Oof. Error-walk-tying single-passed ball-walk-winning single. The Dodgers closed out the sweep two days later.
*** It's worth noting one Cardinals-Dodgers showdown that isn't technically a postseason meeting. In 1946, the Cards were seven games behind Brooklyn on the Fourth of July, but they used a four-game sweep to help wipe out the whole deficit in two weeks. They went back and forth the rest of the way and they ended the regular season tied at 96-58, forcing a best-of-three playoff for the pennant.
The first game was at Sportsman's Park where Howie Pollet outpitched Ralph Branca for a complete-game 4-2 victory. Pollet's extra game broke a tie with Johnny Sain for the N.L. lead in wins and it kept his ERA at a league-leading 2.10. Joe Garagiola had three hits and drove in two and Stan Musial tripled and scored twice. Unfortunately for Branca, this would not be his most notable defeat.
The series shifted to Ebbets Field and the hometown Dodgers got on the board in the first inning, but quickly gave up a pair in the second. It was still 2-1 with two outs in the fifth when the Cards broke it open against Brooklyn starter Joe Hatten. Musial doubled and after an intentional walk, Enos Slaughter smoked a two-run triple before scoring himself on Erv Dusak's hit. There would be plenty of support for Redbirds righty Murry Dickson, who took an 8-1 lead into the bottom of the ninth. The Dodgers rallied, scoring twice and knocking out Dickson with one away. Southpaw Harry Brecheen entered in relief and gave up another hit and a walk to make it 8-4 and load the bases. He buckled down to strike out Eddie Stanky to record the second out, bringing up Dick Whitman (not that Dick Whitman). Brooklyn skipper Leo Durocher elected to pinch hit righty Howie Schultz for the lefty Whitman, but Schultz struck out to end the game.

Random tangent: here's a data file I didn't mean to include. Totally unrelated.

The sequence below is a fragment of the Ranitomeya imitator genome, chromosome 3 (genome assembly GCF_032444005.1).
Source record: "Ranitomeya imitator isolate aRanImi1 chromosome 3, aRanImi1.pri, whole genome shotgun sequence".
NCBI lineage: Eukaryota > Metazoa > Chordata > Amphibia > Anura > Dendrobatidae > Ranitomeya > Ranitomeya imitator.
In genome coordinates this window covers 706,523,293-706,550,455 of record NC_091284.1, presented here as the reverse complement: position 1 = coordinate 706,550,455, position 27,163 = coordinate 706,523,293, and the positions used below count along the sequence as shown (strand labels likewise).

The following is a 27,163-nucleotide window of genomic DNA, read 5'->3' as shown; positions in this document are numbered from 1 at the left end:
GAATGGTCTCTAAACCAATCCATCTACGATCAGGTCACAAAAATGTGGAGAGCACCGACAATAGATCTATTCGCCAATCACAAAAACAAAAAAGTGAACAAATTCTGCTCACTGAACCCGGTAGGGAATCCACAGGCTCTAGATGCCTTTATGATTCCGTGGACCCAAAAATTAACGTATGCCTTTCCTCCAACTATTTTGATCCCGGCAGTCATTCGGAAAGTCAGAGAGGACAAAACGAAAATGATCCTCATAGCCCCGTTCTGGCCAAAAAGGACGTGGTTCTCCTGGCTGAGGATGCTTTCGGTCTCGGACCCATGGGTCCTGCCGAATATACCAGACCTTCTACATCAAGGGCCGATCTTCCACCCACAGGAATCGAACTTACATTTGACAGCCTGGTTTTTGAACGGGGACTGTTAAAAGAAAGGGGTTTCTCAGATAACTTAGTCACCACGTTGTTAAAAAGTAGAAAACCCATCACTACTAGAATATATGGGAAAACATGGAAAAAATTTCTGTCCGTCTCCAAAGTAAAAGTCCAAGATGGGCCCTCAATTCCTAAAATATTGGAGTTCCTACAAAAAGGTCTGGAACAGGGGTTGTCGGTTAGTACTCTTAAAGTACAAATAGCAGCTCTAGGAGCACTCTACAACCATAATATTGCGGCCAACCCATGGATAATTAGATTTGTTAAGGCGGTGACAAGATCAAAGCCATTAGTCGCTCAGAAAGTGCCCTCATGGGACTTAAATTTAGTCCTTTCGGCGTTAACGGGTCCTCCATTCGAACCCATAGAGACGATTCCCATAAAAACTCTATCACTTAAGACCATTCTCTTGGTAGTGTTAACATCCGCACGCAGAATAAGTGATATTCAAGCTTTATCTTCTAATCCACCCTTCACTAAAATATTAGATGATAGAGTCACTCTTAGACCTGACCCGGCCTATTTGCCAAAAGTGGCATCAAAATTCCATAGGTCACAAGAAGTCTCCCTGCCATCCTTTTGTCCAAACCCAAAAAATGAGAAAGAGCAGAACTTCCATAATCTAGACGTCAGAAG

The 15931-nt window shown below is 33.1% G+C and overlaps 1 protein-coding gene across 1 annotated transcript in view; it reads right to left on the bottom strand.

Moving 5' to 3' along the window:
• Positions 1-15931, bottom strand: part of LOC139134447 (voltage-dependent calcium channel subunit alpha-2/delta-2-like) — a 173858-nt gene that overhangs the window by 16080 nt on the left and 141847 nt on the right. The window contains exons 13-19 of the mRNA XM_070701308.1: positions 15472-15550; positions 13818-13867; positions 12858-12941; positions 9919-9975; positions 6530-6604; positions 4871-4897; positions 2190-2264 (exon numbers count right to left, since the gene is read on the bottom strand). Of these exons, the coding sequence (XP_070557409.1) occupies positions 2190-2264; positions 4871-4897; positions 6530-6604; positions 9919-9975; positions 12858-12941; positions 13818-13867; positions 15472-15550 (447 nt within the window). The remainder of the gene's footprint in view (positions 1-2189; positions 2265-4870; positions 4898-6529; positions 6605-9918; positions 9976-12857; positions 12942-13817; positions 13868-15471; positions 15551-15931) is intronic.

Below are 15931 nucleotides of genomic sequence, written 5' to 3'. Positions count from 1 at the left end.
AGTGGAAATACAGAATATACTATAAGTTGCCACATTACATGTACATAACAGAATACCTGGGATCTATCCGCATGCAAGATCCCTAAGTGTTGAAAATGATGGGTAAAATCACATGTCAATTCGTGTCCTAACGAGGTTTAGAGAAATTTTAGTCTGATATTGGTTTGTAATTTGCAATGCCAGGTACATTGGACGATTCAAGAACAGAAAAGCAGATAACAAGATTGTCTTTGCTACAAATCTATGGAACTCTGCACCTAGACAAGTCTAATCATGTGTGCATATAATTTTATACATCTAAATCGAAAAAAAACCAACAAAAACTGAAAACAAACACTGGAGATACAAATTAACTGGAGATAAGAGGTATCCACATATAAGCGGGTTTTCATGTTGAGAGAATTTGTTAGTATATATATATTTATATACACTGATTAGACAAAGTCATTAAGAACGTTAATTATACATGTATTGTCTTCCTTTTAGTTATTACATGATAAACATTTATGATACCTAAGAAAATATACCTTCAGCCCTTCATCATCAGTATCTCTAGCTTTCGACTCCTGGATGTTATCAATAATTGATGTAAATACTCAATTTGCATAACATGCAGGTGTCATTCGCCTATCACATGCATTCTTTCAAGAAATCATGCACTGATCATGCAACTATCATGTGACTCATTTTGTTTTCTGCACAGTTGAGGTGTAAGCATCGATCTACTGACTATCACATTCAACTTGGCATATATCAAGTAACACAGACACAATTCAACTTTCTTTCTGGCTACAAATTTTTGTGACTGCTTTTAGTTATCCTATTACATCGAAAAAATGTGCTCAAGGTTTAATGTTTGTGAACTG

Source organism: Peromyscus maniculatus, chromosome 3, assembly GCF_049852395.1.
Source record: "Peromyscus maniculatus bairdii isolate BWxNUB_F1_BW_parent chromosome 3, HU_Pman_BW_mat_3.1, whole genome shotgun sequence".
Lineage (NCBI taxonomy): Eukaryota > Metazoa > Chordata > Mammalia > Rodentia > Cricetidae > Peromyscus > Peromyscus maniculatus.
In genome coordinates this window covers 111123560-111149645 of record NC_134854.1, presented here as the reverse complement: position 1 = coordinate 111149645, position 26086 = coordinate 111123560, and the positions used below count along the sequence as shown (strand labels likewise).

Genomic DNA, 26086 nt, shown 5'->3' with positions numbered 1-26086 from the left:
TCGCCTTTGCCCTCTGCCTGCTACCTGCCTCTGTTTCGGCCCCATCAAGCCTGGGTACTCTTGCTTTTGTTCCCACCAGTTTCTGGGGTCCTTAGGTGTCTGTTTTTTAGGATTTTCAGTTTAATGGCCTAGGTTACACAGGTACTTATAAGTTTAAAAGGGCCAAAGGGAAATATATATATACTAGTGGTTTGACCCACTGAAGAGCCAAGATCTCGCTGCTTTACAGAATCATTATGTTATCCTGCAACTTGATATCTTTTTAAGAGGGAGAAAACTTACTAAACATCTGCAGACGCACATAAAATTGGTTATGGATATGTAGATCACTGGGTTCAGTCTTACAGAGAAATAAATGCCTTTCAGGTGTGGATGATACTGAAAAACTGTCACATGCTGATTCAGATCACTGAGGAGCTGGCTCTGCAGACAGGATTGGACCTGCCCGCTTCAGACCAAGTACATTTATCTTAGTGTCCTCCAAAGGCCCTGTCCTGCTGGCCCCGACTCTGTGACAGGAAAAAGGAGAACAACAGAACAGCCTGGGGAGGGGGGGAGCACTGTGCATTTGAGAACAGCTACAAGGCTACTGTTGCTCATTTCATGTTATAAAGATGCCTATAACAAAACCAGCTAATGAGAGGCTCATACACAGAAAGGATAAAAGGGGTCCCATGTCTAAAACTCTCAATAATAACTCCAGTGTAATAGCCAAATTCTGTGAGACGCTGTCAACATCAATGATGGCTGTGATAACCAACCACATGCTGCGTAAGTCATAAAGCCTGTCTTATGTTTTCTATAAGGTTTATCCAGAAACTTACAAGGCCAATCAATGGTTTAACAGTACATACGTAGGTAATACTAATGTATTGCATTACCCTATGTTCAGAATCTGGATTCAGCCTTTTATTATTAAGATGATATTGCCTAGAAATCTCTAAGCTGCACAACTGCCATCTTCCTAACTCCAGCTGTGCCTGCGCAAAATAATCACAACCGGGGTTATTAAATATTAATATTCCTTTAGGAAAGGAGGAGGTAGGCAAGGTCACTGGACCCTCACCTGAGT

The Cardinals won the pennant and took on the Red Sox in the World Series. Brecheen had complete-game wins in Games Two and Six before coming in from the bullpen and winning Game Seven as well.
We've had one St. Louis-Los Angeles NFL playoff game and neither team exists anymore. The St. Louis Cardinals, coached by Don "Air" Coryell, beat out the Cowboys for the NFC East title in 1975. They visited the West champion L.A. Rams, whose quarterback James Harris was down with an injury. Young Ron Jaworski made his second career start in a divisional-round playoff game.
Jaws ran for a touchdown, passed for another and watched his defense score two more on pick-sixes off Jim Hart as the Rams won 35-23. Lawrence McCutcheon rumbled for 202 yards on 37 carries. Since 1960, only four players have rushed for more yards and only three have toted it more in a playoff game.
Harris was put back in the lineup for the NFC Championship Game and L.A. was stomped by the wild-card Cowboys 37-7.
After the 1987 season, the Cardinals moved to Phoenix. Football returned to St. Louis in 1995, when the Rams moved from Los Angeles.
On to the hardwood, where the Bob Pettit/Lenny Wilkens Hawks squared off with the Elgin Baylor/Jerry West Lakers four times in a six-year span in the 1960s.
St. Louis won 51 games in 1961 to win the Western Division, 15 games ahead of the second-place sub-.500 Lakers. L.A. beat Detroit in the 2-vs-3 Division Semis to move on to St. Louis.
Baylor poured in 44 in the opener and 47 in the fifth game to give the Lakers a 3-2 lead and a chance to complete the upset at home. But Pettit put up a ho-hum 31-point 21-rebound performance to pull out an overtime win and force a seventh game. Back at home, Pettit posted 31 and 17 in Game Seven. That was enough to beat Baylor's 39 points (he averaged 37 in the series) and the Hawks won by two. They lost to the Celtics in the Finals in five games.